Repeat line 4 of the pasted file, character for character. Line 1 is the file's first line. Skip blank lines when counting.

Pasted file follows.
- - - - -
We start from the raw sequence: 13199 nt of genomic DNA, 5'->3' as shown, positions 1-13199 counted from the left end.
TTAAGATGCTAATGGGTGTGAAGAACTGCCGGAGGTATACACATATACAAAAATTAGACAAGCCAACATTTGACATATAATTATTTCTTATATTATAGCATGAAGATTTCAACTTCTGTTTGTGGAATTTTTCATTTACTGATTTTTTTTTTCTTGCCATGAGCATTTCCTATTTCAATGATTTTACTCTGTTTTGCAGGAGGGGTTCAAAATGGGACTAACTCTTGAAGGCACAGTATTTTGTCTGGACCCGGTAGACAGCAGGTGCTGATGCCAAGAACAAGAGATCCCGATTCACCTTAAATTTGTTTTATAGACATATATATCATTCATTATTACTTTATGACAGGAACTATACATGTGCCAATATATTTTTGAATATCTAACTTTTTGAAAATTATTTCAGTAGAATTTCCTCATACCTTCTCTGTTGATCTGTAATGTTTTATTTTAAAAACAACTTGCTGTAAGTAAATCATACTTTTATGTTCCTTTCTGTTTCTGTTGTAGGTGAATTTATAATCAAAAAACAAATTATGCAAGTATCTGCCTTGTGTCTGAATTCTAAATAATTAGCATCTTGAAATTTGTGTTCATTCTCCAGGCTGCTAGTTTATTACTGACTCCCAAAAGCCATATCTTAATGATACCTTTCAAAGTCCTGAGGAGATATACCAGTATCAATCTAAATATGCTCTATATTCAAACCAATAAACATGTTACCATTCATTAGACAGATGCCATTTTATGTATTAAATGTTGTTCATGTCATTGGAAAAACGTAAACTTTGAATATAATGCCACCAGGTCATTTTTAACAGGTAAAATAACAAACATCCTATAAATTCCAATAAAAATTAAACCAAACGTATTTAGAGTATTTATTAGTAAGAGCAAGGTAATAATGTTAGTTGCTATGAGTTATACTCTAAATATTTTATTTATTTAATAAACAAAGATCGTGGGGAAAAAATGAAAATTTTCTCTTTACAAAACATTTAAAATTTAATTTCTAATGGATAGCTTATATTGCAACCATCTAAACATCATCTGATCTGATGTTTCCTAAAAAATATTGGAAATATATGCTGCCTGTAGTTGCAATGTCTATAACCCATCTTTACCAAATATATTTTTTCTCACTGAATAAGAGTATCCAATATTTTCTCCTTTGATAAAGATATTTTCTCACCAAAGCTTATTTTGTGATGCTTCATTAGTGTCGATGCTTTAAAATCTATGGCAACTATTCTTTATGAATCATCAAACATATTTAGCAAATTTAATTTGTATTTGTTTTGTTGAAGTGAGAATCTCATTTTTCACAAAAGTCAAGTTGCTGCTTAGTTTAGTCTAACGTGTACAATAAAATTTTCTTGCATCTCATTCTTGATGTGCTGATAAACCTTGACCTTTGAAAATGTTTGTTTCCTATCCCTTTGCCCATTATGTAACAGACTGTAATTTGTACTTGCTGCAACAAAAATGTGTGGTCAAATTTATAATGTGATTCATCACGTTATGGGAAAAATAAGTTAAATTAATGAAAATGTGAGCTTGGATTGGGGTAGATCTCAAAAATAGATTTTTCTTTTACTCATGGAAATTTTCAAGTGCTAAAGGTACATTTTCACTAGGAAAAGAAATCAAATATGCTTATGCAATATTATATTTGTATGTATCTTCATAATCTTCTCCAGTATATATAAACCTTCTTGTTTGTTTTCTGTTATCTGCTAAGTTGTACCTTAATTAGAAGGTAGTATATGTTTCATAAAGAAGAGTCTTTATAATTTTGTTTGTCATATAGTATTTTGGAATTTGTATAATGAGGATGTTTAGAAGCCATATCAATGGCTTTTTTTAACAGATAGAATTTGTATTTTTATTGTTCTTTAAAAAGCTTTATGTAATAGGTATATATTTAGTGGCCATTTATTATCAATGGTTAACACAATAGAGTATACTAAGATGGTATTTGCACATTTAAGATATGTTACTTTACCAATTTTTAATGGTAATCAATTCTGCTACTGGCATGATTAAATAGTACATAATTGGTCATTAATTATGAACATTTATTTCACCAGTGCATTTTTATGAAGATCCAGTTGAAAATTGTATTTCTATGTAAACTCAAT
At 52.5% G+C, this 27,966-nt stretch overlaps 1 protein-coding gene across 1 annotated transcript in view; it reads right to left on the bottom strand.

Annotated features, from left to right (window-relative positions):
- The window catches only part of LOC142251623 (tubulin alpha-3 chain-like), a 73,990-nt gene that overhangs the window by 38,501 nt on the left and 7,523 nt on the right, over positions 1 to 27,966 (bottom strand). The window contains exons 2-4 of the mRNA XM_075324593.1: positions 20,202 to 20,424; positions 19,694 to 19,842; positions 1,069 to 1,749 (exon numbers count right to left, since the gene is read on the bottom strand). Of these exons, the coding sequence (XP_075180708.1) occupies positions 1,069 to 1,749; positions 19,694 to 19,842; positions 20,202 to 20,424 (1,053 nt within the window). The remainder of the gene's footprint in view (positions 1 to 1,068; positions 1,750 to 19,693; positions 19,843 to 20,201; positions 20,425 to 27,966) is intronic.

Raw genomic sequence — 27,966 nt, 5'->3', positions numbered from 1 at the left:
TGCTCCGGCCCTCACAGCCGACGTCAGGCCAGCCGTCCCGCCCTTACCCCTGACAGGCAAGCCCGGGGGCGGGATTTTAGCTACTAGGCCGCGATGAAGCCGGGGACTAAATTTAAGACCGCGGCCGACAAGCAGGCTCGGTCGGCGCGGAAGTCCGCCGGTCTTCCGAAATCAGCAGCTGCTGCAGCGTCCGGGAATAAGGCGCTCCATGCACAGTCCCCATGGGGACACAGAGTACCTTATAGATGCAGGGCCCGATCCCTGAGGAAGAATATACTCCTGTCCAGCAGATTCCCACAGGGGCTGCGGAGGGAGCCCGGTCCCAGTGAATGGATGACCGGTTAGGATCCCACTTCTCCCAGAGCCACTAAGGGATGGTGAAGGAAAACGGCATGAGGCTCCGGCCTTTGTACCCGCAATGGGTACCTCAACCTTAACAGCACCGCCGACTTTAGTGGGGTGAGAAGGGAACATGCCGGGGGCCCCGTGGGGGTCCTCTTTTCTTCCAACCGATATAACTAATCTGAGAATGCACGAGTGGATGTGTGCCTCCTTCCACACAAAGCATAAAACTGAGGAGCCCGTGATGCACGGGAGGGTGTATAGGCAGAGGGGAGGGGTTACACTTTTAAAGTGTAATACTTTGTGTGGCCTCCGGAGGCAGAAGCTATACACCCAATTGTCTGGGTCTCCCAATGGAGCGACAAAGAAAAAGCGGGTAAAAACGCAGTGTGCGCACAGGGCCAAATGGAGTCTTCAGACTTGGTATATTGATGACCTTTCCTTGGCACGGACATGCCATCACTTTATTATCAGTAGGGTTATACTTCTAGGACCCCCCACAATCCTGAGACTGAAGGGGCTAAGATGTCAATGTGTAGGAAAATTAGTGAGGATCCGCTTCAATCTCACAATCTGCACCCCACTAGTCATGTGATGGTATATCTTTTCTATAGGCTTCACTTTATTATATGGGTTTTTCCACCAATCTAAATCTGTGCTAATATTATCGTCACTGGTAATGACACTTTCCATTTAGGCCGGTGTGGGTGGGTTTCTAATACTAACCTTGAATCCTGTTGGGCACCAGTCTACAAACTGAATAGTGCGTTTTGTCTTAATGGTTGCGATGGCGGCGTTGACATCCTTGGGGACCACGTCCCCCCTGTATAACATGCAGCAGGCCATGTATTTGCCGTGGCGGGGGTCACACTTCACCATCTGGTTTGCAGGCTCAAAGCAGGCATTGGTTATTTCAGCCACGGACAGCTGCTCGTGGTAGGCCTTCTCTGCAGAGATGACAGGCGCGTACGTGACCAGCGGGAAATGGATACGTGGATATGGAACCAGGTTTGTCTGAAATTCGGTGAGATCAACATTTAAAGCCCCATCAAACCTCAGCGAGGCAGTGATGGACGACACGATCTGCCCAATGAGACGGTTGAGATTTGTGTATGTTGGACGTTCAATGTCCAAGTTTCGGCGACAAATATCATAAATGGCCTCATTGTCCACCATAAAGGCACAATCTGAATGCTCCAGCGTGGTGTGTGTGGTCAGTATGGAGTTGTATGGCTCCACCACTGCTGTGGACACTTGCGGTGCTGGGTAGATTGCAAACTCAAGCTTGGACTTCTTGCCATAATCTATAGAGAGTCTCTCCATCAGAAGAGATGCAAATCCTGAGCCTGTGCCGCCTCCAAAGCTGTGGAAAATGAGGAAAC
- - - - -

Annotated features, from left to right (window-relative positions):